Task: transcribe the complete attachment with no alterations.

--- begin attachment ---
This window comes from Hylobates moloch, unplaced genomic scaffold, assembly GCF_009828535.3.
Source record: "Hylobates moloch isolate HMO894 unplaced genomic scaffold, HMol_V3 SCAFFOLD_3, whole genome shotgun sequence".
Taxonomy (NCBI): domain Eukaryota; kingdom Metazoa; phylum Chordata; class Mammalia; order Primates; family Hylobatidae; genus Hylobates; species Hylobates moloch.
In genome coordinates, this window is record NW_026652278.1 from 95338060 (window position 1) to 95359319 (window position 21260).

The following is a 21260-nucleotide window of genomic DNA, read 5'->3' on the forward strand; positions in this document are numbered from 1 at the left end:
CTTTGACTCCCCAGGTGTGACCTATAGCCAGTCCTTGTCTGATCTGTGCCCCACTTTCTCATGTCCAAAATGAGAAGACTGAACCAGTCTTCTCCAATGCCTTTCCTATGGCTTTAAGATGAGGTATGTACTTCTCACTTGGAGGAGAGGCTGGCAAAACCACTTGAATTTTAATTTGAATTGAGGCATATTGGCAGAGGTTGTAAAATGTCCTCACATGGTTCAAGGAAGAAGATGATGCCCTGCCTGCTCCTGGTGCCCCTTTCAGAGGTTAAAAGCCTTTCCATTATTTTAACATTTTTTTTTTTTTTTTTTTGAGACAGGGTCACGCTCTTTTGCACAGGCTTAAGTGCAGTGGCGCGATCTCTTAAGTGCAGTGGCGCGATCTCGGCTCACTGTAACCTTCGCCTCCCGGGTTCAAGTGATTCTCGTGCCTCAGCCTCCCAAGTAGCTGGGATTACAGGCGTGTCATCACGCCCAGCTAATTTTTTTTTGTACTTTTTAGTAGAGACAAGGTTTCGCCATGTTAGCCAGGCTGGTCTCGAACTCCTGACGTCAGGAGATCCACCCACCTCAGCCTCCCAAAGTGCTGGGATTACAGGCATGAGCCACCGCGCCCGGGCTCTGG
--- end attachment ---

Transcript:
This window comes from Hylobates moloch, unplaced genomic scaffold, assembly GCF_009828535.3.
Source record: "Hylobates moloch isolate HMO894 unplaced genomic scaffold, HMol_V3 SCAFFOLD_3, whole genome shotgun sequence".
Taxonomy (NCBI): domain Eukaryota; kingdom Metazoa; phylum Chordata; class Mammalia; order Primates; family Hylobatidae; genus Hylobates; species Hylobates moloch.
In genome coordinates, this window is record NW_026652278.1 from 95338060 (window position 1) to 95359319 (window position 21260).

The following is a 21260-nucleotide window of genomic DNA, read 5'->3' on the forward strand; positions in this document are numbered from 1 at the left end:
CTTTGACTCCCCAGGTGTGACCTATAGCCAGTCCTTGTCTGATCTGTGCCCCACTTTCTCATGTCCAAAATGAGAAGACTGAACCAGTCTTCTCCAATGCCTTTCCTATGGCTTTAAGATGAGGTATGTACTTCTCACTTGGAGGAGAGGCTGGCAAAACCACTTGAATTTTAATTTGAATTGAGGCATATTGGCAGAGGTTGTAAAATGTCCTCACATGGTTCAAGGAAGAAGATGATGCCCTGCCTGCTCCTGGTGCCCCTTTCAGAGGTTAAAAGCCTTTCCATTATTTTAACATTTTTTTTTTTTTTTTTTTGAGACAGGGTCACGCTCTTTTGCACAGGCTTAAGTGCAGTGGCGCGATCTCTTAAGTGCAGTGGCGCGATCTCGGCTCACTGTAACCTTCGCCTCCCGGGTTCAAGTGATTCTCGTGCCTCAGCCTCCCAAGTAGCTGGGATTACAGGCGTGTCATCACGCCCAGCTAATTTTTTTTTGTACTTTTTAGTAGAGACAAGGTTTCGCCATGTTAGCCAGGCTGGTCTCGAACTCCTGACGTCAGGAGATCCACCCACCTCAGCCTCCCAAAGTGCTGGGATTACAGGCATGAGCCACCGCGCCCGGGCTCTGG